Okay, so contrary to what we said before about Egypt, Uruguay is the actual favorite to win Group A. But the oddsmakers seem to be in a generous mood here.
Plenty of analysts have them pegged as one of the 10 best teams in the world. That’s not up for debate. But this squad is not especially talented from top to bottom. Luis Suarez and Edison Cavani make for a terrifying front two. That’s about it.
You know who we’re going to talk about here: Cristiano Ronaldo. Despite being 33 years old, he remains the centerpiece to Portugal’s squad—and that’s not a bad thing.
Indeed, they have failed to impress in the World Cup during previous years. But this top-10 recognition isn’t some shot in the dark. Ronaldo continues to carry one of the galaxy’s most legitimately potent offenses. Case in point: Portugal tallied 32 goals through its 10 qualifying matches—a ridiculous average that could swing Group B if it leaks into World Cup play.
Um, whoa. England should be fun to watch, but this is a massive stretch. They’re too young and untested to be owners of top-seven odds.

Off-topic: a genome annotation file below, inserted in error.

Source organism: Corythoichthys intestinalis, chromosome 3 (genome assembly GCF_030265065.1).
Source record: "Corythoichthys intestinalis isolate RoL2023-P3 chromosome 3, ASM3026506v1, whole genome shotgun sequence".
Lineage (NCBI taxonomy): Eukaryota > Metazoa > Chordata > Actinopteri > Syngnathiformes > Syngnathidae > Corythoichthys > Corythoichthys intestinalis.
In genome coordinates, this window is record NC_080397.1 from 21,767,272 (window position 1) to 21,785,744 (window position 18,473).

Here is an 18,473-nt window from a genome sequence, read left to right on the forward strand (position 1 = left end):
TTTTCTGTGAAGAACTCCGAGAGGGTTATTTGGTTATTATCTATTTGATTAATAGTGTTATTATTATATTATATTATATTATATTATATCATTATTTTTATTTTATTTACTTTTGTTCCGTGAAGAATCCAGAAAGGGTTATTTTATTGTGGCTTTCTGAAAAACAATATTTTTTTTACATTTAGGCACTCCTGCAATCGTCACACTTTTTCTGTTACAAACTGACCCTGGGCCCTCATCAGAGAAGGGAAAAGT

Harry Kante, Dele Alli, Raheem Sterling and John Stones are all on course to become internationally recognized superstars, but they’re not there yet. There are cracks in England’s offensive armor, and it should be noted most power rankings across the internet barely have them sitting as a top-10 team. Take a hard pass on these odds unless they drop behind Portugal’s +2,500.
Despite the proximity to England’s odds, Belgium is the far and away favorite for Group G. Their offense is too damn good.
Try finding a better four-person alliance than Kevin De Bruyne, Eden Hazard, Romelu Lukaku and Dries Mertens. Go head. Try. We dare you. You’ll probably fail. Cases can be made for partnerships in Brazil and Germany, but that’s about it. (France comes pretty close, too.) View Belgium as a solid pre-tournament bet unless they start to lay something under +1000.
As far as potential World Cup juggernauts go, Argentina is a bargain at +900. Oddmakers are no doubt hedging against superstud forward Lionel Messi turning 31 during the tournament, but they needn’t take it this far. Messi has hardly lost a step, and head coach Edgardo Bauza has implemented more of an equal-opportunity system that caters to supporting attackers—most notably Gonzalo Higuain.
Should Argentina fail to make it out of the Group Stage, it’ll be a genuine surprise. They have the look and feel and play style of a contingent fit for a quarter-finals appearance or better.
Life as we know it has three certainties: Death, taxes and France being ranked as one of the five best teams in each installment of the FIFA World Cup.
This version of France is a little more dependent upon its stopping power than units from tournaments past. That’s fine. Goalkeeper Hugo Lloris is a one-man system between the posts, while defenseman Raphael Varane is heralded for the resistance he provides as soon as opposing offenses cross midfield.